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Roadsurfer Camper Van Ideal for Cruising Southern California



Our trusty Roadsurfer camper van took us all over southern California.
Our trusty Roadsurfer camper van took us all over southern California.

During the pandemic, RV and camper van sales rose to record highs. Yet many of those spur-of-the-moment purchases are now being resold as buyers find other ways to travel. If you’ve always wondered if the camper van lifestyle might be right for you, one of the best ways to find out is to rent one and take it on a road trip.



Another successful day of driving the van, and we’re in for the night.
Another successful day of driving the van, and we’re in for the night.

This past November, three friends (Terri, Michele and Kelly) and I got the opportunity to live in a Roadsurfer camper van for six days, traveling from Los Angeles, CA to Joshua Tree National Park, Anza-Borrego Desert State Park, Julian, CA and Malibu Beach. (More on these cool destinations in future issues.) And while every camping experience is unique, knowing what to expect when you road trip like this can help make it a worthwhile experience.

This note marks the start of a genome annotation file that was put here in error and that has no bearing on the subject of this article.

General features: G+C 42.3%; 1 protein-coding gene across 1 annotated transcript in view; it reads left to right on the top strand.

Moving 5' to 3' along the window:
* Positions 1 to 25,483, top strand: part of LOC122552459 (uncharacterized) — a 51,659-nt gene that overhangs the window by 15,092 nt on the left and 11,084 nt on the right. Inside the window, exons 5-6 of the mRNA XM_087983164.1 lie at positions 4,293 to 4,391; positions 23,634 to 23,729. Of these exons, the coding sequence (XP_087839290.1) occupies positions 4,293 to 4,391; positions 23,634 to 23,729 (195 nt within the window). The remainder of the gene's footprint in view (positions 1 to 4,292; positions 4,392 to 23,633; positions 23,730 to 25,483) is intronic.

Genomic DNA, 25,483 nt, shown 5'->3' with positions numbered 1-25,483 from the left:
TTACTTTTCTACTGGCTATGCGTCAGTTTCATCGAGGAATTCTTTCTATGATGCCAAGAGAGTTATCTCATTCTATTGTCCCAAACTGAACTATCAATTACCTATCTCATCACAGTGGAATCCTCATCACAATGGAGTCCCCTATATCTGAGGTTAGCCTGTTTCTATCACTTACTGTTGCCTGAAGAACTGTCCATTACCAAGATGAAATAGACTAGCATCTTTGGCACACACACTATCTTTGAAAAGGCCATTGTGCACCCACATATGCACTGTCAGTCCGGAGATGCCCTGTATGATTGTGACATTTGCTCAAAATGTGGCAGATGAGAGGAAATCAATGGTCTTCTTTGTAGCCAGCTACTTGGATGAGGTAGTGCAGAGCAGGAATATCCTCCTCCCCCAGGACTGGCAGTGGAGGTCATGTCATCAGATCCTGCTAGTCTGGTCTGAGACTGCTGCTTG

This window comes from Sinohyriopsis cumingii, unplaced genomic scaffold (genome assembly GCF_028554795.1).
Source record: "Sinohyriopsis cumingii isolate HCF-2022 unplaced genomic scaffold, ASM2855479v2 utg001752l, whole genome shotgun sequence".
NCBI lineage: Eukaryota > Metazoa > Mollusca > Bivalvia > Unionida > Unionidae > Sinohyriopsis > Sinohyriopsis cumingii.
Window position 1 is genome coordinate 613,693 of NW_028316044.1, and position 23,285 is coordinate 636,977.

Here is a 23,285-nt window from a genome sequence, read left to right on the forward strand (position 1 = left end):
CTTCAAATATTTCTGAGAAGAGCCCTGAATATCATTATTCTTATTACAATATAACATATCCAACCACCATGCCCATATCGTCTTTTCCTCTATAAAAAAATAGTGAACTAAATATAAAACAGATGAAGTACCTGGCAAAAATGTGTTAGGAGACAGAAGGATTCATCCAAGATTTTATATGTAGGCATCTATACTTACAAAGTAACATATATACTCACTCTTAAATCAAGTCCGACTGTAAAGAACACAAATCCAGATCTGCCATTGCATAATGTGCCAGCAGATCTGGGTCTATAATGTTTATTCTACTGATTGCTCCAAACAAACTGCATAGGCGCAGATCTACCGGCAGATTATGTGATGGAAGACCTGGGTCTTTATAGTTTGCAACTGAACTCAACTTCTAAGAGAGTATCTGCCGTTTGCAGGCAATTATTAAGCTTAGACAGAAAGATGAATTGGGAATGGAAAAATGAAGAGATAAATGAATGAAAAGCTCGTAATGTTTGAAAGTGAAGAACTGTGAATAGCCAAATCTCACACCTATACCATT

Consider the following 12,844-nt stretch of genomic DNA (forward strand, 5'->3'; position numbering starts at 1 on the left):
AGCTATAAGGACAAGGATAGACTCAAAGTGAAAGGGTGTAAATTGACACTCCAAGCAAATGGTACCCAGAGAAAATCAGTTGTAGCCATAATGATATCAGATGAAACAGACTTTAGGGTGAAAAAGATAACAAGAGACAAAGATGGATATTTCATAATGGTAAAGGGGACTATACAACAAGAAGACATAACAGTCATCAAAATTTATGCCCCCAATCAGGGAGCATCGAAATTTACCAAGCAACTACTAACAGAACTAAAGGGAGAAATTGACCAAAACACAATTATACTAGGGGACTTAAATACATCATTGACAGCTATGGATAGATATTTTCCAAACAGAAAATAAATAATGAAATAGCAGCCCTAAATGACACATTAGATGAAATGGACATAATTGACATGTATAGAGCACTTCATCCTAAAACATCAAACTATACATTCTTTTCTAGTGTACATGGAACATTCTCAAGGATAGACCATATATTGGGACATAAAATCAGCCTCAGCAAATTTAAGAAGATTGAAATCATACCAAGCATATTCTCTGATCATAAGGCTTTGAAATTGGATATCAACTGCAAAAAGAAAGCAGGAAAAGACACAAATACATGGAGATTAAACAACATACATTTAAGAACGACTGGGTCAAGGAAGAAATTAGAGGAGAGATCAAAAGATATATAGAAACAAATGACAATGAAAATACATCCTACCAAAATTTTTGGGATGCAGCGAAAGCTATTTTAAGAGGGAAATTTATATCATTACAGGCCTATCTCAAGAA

One of the biggest advantages I found is that unlike a massive RV, the smaller size of a camper van (in our case, it was a 21-foot van, 8.8’ wide and 9.5’ tall) makes it much easier to maneuver in traffic—and trust me, when you’re driving in LA, you want every advantage you can get! It’s also better on gas than a larger vehicle, and fits in a regular-sized parking space, which is wonderful to have when space is at a premium.



One of our stops was in Pioneertown, an ‘Old West’ set where numerous movies were filmed.
One of our stops was in Pioneertown, an ‘Old West’ set where numerous movies were filmed.

When we picked up our camper van in LA, we received a roughly 45-minute tutorial from Roadsurfer staff on where things were located and what we’d need to do before we brought it back. Unfortunately, there is no paper manual for when you forgot what you’ve learned, but most questions can still be answered by using the QR code in the van to get to the electronic manual. The only problem with that is when you’re camping off-grid in a place with no Internet connection…but we’ll get to that challenge later.